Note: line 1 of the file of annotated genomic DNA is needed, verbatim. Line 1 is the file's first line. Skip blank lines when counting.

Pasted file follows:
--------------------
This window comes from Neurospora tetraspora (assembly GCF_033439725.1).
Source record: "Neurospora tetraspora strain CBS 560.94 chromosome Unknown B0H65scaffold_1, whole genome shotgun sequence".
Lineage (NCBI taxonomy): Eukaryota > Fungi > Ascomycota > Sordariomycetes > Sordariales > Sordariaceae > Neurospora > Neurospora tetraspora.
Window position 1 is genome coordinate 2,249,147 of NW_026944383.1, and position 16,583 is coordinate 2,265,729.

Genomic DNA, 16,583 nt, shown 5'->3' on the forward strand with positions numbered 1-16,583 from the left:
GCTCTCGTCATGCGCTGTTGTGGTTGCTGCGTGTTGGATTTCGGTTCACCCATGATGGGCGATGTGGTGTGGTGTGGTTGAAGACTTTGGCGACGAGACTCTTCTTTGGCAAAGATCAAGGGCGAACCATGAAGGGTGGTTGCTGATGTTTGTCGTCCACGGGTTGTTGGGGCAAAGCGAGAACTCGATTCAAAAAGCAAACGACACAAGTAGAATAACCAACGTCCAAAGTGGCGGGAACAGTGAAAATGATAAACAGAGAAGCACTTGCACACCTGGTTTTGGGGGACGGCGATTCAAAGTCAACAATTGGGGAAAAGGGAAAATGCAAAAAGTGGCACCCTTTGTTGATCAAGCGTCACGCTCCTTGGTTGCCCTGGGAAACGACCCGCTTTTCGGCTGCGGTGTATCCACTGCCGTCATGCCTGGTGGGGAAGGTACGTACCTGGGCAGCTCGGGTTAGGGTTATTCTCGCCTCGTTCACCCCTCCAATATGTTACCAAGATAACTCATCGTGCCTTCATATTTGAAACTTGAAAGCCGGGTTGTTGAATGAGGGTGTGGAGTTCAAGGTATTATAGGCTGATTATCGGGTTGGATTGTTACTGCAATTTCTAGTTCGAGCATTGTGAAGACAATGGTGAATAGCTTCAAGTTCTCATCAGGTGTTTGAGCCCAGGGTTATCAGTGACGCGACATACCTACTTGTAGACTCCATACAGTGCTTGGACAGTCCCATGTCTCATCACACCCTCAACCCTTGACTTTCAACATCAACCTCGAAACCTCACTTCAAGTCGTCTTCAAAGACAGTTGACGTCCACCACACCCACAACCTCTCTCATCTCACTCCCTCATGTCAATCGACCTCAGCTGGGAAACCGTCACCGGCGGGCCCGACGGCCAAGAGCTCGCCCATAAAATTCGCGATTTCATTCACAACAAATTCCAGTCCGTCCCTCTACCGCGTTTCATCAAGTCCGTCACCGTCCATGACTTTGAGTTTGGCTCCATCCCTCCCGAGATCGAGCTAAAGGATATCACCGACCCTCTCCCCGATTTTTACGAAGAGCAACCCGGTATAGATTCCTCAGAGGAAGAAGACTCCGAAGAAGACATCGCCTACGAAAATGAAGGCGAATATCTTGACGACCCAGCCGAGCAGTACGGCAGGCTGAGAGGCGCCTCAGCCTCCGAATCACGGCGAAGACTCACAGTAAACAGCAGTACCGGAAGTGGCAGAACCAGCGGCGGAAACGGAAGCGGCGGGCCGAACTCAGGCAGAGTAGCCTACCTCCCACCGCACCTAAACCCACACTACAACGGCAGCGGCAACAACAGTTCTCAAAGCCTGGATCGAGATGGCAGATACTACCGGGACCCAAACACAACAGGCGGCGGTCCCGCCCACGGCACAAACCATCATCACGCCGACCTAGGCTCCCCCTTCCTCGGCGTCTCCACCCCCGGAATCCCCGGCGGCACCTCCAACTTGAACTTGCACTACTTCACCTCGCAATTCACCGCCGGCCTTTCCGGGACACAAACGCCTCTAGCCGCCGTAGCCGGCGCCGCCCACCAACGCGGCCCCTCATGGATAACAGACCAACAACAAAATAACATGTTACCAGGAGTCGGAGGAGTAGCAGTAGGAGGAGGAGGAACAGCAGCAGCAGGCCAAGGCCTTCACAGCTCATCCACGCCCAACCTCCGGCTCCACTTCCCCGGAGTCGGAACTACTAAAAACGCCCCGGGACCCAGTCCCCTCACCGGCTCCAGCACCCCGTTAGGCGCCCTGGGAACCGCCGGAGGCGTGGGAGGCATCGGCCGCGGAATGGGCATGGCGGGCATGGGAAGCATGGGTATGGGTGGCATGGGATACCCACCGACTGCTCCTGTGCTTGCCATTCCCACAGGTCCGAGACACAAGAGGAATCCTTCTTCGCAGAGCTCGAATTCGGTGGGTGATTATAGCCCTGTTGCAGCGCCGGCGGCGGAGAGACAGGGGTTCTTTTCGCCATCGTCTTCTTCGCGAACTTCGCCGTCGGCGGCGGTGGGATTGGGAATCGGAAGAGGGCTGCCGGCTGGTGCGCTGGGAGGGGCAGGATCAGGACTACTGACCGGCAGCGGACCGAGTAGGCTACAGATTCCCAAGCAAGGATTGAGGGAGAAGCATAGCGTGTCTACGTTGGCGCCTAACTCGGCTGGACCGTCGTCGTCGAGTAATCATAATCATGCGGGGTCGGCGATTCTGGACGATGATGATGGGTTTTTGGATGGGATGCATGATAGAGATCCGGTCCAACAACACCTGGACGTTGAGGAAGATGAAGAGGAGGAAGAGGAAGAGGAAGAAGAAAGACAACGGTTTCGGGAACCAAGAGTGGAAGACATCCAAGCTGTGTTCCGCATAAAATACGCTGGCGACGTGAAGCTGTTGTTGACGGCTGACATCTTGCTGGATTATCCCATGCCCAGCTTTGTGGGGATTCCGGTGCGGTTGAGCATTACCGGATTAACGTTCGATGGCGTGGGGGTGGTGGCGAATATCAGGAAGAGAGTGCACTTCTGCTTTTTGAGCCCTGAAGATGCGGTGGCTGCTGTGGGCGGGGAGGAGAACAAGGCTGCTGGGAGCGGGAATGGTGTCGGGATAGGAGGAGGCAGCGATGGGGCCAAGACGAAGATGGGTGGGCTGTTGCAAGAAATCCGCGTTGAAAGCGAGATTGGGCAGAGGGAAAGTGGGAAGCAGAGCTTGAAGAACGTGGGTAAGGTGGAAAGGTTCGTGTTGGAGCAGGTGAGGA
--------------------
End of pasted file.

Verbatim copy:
This window comes from Neurospora tetraspora (assembly GCF_033439725.1).